The beating of the heart generates hydrostatic pressure, which, in turn, causes bulk flow of fluid from plasma to interstitial fluid through walls of the capillaries. In other words, the pressure in the system forces plasma to filter out into the interstitial compartment. The composition of the interstitial fluid and the plasma is essentially the same except that plasma also contains plasma proteins not found in the interstitial fluid. Because of the presence of plasma proteins, the plasma has a higher solute concentration than does the interstitial fluid. Consequently, osmotic pressure causes interstitial fluid to be absorbed into the plasma compartment. In other words, the plasma proteins drive the reabsorption of water back into the capillaries via osmosis.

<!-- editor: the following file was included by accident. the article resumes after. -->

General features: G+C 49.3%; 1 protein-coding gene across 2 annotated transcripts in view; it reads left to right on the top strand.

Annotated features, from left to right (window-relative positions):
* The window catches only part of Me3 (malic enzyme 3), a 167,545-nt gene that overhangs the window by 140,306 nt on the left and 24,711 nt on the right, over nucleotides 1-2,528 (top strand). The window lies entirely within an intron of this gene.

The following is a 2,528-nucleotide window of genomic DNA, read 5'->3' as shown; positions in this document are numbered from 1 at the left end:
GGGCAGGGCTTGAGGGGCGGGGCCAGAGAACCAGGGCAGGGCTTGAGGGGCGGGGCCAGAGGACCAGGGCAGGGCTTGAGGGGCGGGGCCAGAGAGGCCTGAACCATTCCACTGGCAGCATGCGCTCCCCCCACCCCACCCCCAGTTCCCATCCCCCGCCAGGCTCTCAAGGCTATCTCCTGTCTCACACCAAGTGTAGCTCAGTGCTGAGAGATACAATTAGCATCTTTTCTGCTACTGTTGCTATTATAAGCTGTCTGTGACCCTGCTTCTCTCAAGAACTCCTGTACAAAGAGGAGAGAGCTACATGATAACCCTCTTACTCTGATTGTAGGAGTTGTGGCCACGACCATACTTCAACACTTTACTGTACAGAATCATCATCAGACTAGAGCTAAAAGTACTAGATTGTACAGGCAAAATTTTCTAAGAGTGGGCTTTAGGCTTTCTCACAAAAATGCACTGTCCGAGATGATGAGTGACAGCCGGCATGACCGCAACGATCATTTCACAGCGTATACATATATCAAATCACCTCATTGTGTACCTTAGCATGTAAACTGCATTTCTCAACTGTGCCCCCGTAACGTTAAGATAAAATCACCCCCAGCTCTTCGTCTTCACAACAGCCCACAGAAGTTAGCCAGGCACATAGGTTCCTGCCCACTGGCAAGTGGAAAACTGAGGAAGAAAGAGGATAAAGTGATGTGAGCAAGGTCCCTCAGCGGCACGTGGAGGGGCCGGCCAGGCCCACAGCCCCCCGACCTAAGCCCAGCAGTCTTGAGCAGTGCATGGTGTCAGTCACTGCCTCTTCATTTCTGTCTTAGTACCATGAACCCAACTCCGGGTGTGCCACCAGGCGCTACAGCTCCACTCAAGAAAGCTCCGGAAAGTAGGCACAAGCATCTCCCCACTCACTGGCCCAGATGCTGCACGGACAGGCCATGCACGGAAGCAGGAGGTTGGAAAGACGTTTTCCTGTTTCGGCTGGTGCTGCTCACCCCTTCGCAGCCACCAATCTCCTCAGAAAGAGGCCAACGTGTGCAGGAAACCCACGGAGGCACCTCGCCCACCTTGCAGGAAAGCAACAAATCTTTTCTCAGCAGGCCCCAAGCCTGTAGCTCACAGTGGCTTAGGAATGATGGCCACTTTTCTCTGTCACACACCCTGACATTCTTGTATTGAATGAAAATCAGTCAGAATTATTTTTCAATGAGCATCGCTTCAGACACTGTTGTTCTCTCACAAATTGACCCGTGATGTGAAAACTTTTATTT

If excess fluid cannot be returned to the blood stream then interstitial fluid builds up, leading to swelling of the tissues with fluid, this is called oedema.
Causes of Oedema
a) Kidney disease can result in the loss of plasma proteins in the urine.
b) Liver disease can decrease the synthesis of plasma proteins.
c) A protein-deficient diet will decrease plasma proteins.
d) Severe burns result in a loss of plasma proteins (albumin) at the burn site
3. Increase in venous pressure. If venous pressure is increased then blood dams up in the upstream capillary bed, resulting in excess filtration. Examples of this condition include: